Stormy weather


21 November 2013

It takes only 5 days to sail between Quebec and Saint-Pierre – about 700 miles. This could have been a calm voyage, but – since we left the estuary of the St. Lawrence River, the elements seem to be assaulting the schooner and her crew.

On Saturday morning, we left the port of Quebec to descend the St. Lawrence River. Water smooth as a mirror transported us for 2 days, and we enjoyed stunning sunsets as we passed through the estuary, the largest in the world. But soon the first bad news began to come in: a big storm was approaching, force 8 on the Beaufort scale, which ranges from 1 to 12. To protect the boat and its contents, the captain decided to make a 12-hour halt.

So, on the night of Sunday to Monday, Tara was anchored a short distance from the coast. In the morning, the crew woke up facing a tiny village of the Gaspésie region. The atmosphere here was very peaceful, while the storm was raging off shore. Early in the afternoon we finally hoisted anchor to traverse the Gulf of St. Lawrence. Though the wind had dropped to 25 knots (about 45 km/h), it was enough to shake up the schooner.

All night Tara pitched from port to starboard, rising above the waves then crashing down again, rhythming the night with incessant pounding. The first 2 days in the quiet of the river had spoiled us. Our tired faces in the early morning attested to the harsh reality of navigation in this part of the world, famous for violent storms from November to March.

Barely recovered from the epidemic of seasickness that hit the crew, we heard that another storm was coming up, even more violent than the first. Force 9, with winds of 45 knots, and gusts up to 60 knots – over 110 km/h. Hour after hour the crew waited for the latest weather maps. Scenarios of all kinds began to unfold: drop anchor near the coast until the storm passed, before continuing on to port the next day.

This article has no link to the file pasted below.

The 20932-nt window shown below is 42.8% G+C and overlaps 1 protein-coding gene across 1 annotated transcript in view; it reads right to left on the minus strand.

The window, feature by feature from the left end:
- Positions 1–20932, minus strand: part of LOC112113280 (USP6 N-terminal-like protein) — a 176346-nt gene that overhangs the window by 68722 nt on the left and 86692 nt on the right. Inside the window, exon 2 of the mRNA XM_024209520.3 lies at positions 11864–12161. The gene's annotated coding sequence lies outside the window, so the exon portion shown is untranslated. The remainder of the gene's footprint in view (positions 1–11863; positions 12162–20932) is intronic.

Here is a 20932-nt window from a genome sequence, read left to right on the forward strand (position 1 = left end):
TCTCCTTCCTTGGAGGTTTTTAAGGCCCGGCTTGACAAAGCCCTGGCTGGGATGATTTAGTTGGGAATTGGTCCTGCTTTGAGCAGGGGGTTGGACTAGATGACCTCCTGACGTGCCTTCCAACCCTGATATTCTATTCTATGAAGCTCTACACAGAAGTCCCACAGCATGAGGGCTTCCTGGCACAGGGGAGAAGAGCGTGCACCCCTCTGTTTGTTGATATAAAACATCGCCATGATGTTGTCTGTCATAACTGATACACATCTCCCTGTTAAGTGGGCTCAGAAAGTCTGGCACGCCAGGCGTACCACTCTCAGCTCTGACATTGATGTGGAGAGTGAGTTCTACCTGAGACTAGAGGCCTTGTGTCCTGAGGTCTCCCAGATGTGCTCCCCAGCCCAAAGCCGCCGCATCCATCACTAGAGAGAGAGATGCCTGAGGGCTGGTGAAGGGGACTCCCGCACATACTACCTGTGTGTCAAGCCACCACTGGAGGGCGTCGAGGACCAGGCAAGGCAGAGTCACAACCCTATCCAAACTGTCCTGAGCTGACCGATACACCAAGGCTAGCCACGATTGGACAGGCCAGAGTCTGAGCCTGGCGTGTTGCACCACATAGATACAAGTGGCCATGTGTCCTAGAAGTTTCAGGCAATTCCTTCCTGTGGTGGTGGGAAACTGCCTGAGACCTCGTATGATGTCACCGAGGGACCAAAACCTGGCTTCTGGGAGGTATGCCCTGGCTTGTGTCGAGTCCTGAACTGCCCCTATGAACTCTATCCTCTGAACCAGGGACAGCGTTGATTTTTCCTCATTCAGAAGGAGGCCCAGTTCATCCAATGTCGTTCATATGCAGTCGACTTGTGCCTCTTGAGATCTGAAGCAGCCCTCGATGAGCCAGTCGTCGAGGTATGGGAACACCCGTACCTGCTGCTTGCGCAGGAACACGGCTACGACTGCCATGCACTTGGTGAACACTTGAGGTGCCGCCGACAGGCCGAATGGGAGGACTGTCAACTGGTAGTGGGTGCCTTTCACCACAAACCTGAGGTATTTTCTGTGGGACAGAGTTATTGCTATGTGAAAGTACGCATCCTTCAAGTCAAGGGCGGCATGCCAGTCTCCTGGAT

On Wednesday, the dreaded day, the latest news gave us some hope: the storm would happen at Saint-Pierre 5 hours later. This gave us a chance of arriving at port just in time. After a day of racing against the clock, many doubts remained: would we manage to arrive in time? Would the storm catch up with us? Would the pilot at Saint-Pierre agree to guide us safely to port, at night and in this heavy weather? On board, everyone wanted to believe in our good luck.

The big blue sky of this afternoon gave way to some ominous clouds. Night-time took over the deck, plunging Tara in total darkness, barely illuminated by a few lights on the nearby archipelago. After supper, the wheelhouse was filled with tense sailors, exchanging the latest news.

About 10 o’clock in the evening, an army of sailing jackets and headlamps spilled onto the deck, to haul down the remaining sails, before glimpsing the pilot’s boat. Once aboard Tara, the pilot (thanks to an acrobatic move from one vessel to another) guided us through the channel leading to the port. It was 11 pm, local time, when Tara was finally able to shut down her engines, moored along the quay with dozens of people braving the cold, waiting for our arrival. So, here we are in Saint-Pierre-and-Miquelon – finally.

Yann Chavance